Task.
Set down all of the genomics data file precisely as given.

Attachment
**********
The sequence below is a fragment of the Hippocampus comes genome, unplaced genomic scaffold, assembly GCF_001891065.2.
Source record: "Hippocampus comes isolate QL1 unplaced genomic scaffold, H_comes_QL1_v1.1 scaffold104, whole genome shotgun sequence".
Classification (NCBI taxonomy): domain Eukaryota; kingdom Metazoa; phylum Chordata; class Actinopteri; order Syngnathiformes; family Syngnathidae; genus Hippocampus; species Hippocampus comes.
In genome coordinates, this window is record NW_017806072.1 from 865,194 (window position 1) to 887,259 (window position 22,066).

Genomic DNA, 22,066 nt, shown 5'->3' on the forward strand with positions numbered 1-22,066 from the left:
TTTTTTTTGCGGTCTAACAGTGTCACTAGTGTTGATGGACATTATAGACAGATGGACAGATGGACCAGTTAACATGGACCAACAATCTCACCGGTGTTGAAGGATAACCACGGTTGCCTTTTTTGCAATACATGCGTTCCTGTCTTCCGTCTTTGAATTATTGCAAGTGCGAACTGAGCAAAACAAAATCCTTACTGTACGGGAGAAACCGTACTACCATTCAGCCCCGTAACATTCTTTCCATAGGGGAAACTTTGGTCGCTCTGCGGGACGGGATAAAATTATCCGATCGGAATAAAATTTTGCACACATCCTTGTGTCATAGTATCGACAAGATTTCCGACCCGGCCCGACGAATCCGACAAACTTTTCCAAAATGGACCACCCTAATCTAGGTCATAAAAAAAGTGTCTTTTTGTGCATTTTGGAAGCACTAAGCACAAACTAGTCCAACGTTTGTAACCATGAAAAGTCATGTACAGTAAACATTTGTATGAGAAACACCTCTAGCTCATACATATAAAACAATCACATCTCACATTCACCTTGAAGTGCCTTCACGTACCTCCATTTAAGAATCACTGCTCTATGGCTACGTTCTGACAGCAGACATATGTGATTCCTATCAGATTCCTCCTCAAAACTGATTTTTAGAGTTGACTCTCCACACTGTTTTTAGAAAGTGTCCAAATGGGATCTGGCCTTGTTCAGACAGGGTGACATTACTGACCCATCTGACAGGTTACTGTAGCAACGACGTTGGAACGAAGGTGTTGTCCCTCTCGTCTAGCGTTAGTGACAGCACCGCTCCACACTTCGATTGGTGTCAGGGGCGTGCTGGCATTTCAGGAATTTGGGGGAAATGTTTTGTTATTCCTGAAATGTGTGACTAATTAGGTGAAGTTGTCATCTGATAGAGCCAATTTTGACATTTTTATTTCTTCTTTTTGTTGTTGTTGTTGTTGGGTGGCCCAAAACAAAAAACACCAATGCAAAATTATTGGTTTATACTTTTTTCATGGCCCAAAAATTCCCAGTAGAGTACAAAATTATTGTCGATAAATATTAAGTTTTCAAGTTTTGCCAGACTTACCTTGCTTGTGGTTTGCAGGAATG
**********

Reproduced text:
The sequence below is a fragment of the Hippocampus comes genome, unplaced genomic scaffold, assembly GCF_001891065.2.
Source record: "Hippocampus comes isolate QL1 unplaced genomic scaffold, H_comes_QL1_v1.1 scaffold104, whole genome shotgun sequence".
Classification (NCBI taxonomy): domain Eukaryota; kingdom Metazoa; phylum Chordata; class Actinopteri; order Syngnathiformes; family Syngnathidae; genus Hippocampus; species Hippocampus comes.
In genome coordinates, this window is record NW_017806072.1 from 865,194 (window position 1) to 887,259 (window position 22,066).

Genomic DNA, 22,066 nt, shown 5'->3' on the forward strand with positions numbered 1-22,066 from the left:
TTTTTTTTGCGGTCTAACAGTGTCACTAGTGTTGATGGACATTATAGACAGATGGACAGATGGACCAGTTAACATGGACCAACAATCTCACCGGTGTTGAAGGATAACCACGGTTGCCTTTTTTGCAATACATGCGTTCCTGTCTTCCGTCTTTGAATTATTGCAAGTGCGAACTGAGCAAAACAAAATCCTTACTGTACGGGAGAAACCGTACTACCATTCAGCCCCGTAACATTCTTTCCATAGGGGAAACTTTGGTCGCTCTGCGGGACGGGATAAAATTATCCGATCGGAATAAAATTTTGCACACATCCTTGTGTCATAGTATCGACAAGATTTCCGACCCGGCCCGACGAATCCGACAAACTTTTCCAAAATGGACCACCCTAATCTAGGTCATAAAAAAAGTGTCTTTTTGTGCATTTTGGAAGCACTAAGCACAAACTAGTCCAACGTTTGTAACCATGAAAAGTCATGTACAGTAAACATTTGTATGAGAAACACCTCTAGCTCATACATATAAAACAATCACATCTCACATTCACCTTGAAGTGCCTTCACGTACCTCCATTTAAGAATCACTGCTCTATGGCTACGTTCTGACAGCAGACATATGTGATTCCTATCAGATTCCTCCTCAAAACTGATTTTTAGAGTTGACTCTCCACACTGTTTTTAGAAAGTGTCCAAATGGGATCTGGCCTTGTTCAGACAGGGTGACATTACTGACCCATCTGACAGGTTACTGTAGCAACGACGTTGGAACGAAGGTGTTGTCCCTCTCGTCTAGCGTTAGTGACAGCACCGCTCCACACTTCGATTGGTGTCAGGGGCGTGCTGGCATTTCAGGAATTTGGGGGAAATGTTTTGTTATTCCTGAAATGTGTGACTAATTAGGTGAAGTTGTCATCTGATAGAGCCAATTTTGACATTTTTATTTCTTCTTTTTGTTGTTGTTGTTGTTGGGTGGCCCAAAACAAAAAACACCAATGCAAAATTATTGGTTTATACTTTTTTCATGGCCCAAAAATTCCCAGTAGAGTACAAAATTATTGTCGATAAATATTAAGTTTTCAAGTTTTGCCAGACTTACCTTGCTTGTGGTTTGCAGGAATG